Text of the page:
Over the course of their 25-year career, indie rock legends Spoon have developed an instantly recognizable signature sound. If you’ve heard more than one Spoon song released this century, you are probably already familiar. Rhythm and groove are more prominent than in your average indie band — hearkening back to the raw and raucous early days of rock ‘n’ roll, but refracting it through post-punk and other, more abstract touchpoints from more recent decades. On that tip, they also do amazing things with empty space, somehow isolating each individual instrument in the mix to create the effect of listening in 3D. Britt Daniel barks oblique poetry about sex, religion, nostalgia, et al in a gruff tone prone to outbursts of soulful falsetto. Even at their most unhinged, they always sound in complete control; even their descents into feedback and distortion are rendered impeccably.
There is room within this template for ferocious rockers like “Jonathon Fisk” and crisp dance numbers like “I Turn My Camera On” and anti-gravity pop experiments like “Inside Out,” but it all inarguably sounds like Spoon. They communicate in their own unique musical language. They’ve built a pristine, swaggering, endlessly rewarding universe of sound and grown into one of the most dependably awesome rock bands in the world. They’re an institution. It almost didn’t happen.
Before there was the Spoon Sound, there was Spoon, a promising Austin indie band building scattershot brilliance from bits of their favorite records, on the rise but headed for a fall. The Spoon of the ’90s is recognizable as the same band that gave us classic after classic, but they were scrappier and more beholden to their heroes. You could already hear Daniel, a powerful singer and gifted songwriter, coming into his own. You could also hear traces of Wire, the Pixies, Guided By Voices, and other acts worshipped by young underground rock acts in the Clinton era. Spoon had a distinct point of view, but they hadn’t yet cohered into the singular entity we know today.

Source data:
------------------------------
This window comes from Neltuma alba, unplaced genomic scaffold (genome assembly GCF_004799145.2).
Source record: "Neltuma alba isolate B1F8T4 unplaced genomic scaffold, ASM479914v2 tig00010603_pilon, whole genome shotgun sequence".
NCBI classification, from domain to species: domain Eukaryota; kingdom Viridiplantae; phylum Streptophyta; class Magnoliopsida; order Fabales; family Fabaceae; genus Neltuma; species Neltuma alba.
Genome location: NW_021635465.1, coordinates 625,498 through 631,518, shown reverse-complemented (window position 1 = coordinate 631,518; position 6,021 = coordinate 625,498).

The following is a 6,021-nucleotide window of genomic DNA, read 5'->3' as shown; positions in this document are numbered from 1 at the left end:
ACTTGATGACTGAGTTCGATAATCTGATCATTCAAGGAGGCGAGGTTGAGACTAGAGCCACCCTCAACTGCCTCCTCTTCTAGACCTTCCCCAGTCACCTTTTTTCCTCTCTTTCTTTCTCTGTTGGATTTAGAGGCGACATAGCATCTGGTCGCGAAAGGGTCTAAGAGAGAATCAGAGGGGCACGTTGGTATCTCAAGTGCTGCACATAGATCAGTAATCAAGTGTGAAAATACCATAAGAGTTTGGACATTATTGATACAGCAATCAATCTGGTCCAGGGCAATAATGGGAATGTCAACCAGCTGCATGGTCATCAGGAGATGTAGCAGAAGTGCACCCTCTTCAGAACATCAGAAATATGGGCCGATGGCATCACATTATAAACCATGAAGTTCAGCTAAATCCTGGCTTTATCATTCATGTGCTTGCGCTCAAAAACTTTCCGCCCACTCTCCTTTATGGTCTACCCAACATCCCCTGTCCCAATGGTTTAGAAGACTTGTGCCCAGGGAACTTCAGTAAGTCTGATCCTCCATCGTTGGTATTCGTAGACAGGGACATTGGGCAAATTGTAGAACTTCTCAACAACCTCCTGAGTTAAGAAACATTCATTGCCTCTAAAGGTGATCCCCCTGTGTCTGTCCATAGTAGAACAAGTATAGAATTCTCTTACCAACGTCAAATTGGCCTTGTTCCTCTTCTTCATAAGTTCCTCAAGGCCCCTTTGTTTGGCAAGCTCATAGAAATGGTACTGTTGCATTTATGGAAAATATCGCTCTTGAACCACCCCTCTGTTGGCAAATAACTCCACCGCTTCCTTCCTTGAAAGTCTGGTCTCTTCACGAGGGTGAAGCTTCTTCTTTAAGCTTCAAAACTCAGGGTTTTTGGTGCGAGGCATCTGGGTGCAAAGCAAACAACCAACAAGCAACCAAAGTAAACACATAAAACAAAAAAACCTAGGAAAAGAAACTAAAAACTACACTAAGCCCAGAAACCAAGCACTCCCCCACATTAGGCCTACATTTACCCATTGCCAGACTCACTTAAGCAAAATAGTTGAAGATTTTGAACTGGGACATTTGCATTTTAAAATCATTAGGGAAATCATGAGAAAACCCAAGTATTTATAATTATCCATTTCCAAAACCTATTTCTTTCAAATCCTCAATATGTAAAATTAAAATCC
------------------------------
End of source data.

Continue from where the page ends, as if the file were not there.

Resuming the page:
This rough-draft version of the band reached its pinnacle on their second full-length album, released 20 years ago this Saturday. A Series Of Sneaks may not be the best Spoon LP, but it’s definitely the most underrated. There’s an unseen line of demarcation between this album and what came next, yet you can hear the same braintrust of Daniel and drummer Jim Eno flexing their talents here, even if they hadn’t yet happened upon the suave crispness that would come to characterize their work. Instead we get fragmented charmers of various shapes and sizes that come at you enthusiastically from all angles. It’s a super catchy, super weird batch of guitar jams that feels like speeding through a maze. Basically, it’s Spoon’s best attempt at a ’90s indie rock album: tangled riffs, bursts of noise, lyrics pushed to the brink of nonsense. This now seems like somewhat of a costume, a guise concealing the real Spoon, but they wore it well.